Editor of The Zen Gateway website and practitioner of Zen Buddhism.
Know Thyself and then Get a Move On!
We like to think we know who we are, but self-beliefs can cover up the fact that both body and heart are changing throughout our lives.
The words ‘Know Thyself’ were famously written above the entrance way to the Oracle at Delphi. As another Greek, Socrates, also said: ‘The unexamined life is not worth living.’ But how much do we really ‘know’ ourselves?
I grew up in a small seaside town. During the summer school holidays my mother used to insist that my older brother take me with him during the day and look after me. He was a few years older and, I suppose, he must have not relished much the fact that his younger brother had been foisted on him and his friends, but he had no choice.
He and his friends liked to go fishing and so I went along with them. For bait we used to use mussels bought from the fishing tackle shop. These are not the nice ones you can get in restaurants but have been sitting under hot lights and by the time of purchase had a ‘perfume’ that I suppose the fish like! Anyway my job was to bait the hooks and I spent most of the morning doing just this. By lunchtime my fingers were stained deep orange as if I had been smoking French cigarettes for 50 years and they stank! No matter how much I washed them I could not get rid of the smell, it was so bad that I could not eat the sandwich my mother had made for me. Ever since then I had an aversion to the look and the smell of mussels.
In the 1980s, suddenly, mussels appeared on restaurant menus all over the place. Every time I went to a restaurant and someone at my table had mussels I trotted out this story. For years I told people just how much I disliked even the smell of them.
At the turn of the millennium a friend of mine was moving away and we met up for a meal. When he ordered mussels for his meal I, again, trotted out the story. His meal arrived and on the spur of the moment I asked if I could try one just to see if it was still true. So I ate one… to be honest, it wasn’t the greatest thing I had tasted but there was no revulsion or gagging, which I thought might happen. At that moment it really struck me that my tastes had changed, and what is more I hadn’t noticed.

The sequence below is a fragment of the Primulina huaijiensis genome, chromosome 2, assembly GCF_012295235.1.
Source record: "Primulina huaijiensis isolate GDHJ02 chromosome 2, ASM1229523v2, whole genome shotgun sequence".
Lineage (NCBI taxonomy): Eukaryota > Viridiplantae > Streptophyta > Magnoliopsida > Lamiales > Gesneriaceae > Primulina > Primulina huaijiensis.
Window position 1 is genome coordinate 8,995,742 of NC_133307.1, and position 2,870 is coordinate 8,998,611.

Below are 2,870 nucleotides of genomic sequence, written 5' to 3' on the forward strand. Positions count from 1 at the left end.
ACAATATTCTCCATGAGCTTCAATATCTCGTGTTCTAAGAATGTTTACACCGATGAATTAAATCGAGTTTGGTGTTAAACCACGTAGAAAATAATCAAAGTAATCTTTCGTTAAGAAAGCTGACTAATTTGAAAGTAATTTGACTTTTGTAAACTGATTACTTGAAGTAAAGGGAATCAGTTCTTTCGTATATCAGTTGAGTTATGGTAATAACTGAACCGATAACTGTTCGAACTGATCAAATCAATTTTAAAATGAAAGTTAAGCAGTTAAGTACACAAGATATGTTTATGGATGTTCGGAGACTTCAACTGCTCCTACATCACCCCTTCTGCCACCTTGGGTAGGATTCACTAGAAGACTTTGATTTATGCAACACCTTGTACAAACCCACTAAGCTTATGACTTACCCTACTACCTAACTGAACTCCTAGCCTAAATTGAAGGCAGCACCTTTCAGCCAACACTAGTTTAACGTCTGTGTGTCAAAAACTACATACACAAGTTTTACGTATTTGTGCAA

Ven. Myokyo-ni used to say that insight is usually by hindsight. What is meant by this is that there is a time lag between a change happening and that change being noticed. What hampers this insight is ‘self-beliefs’. My convictions about who I am, what I like and dislike, what I can do, how things must be if I am to be capable. Just these beliefs, if strong, will keep ‘me’ away from exposure to challenges to these limiting self-beliefs. This is where the power of restraint comes in, which produces situations that challenge such self-beliefs leading to an expansion of possibilities, and a confidence that the grasping at limiting self-beliefs seeks to erode.
A regular discipline also helps us to challenge such beliefs, although we need to be aware that such convictions in fact have a powerful emotional charge underneath them. There inevitably comes a point where the aspiration comes into conflict with the desire of the moment; - “Not right now!”, “Why me?”, “This is so boring!” All the excuses come up and there is a real ‘battle of wills’ to be endured. The Sixth Patriarch, Eno Daikan’, once said: “Before thinking… “. This is something that we can use practically to overcome these moments.
For example, getting out of bed in the morning when ‘I’ don’t want to, can become a real bugbear. The more I lie there debating with myself about whether or not I will get up the more difficult it becomes to act. So there is a great importance in learning to move quickly before ‘I’ can get too wrapped up in my thoughts. Once we act, it becomes much easier. This ‘Before thinking… ‘ is a habit that can be learned. When asked to do something - do I have a habit of procrastinating? Do I say I will do it later? Change this habit and do it straight away. Little by little, we can develop a habit of acting quickly instead of just consulting whether or not it suits ‘me’. Out of this a genuine smoothness of acting is developed and a deeper insight into how these fleeting desires work.
This article is from the series:
On the Contemplation of Nature
Other articles in this series:
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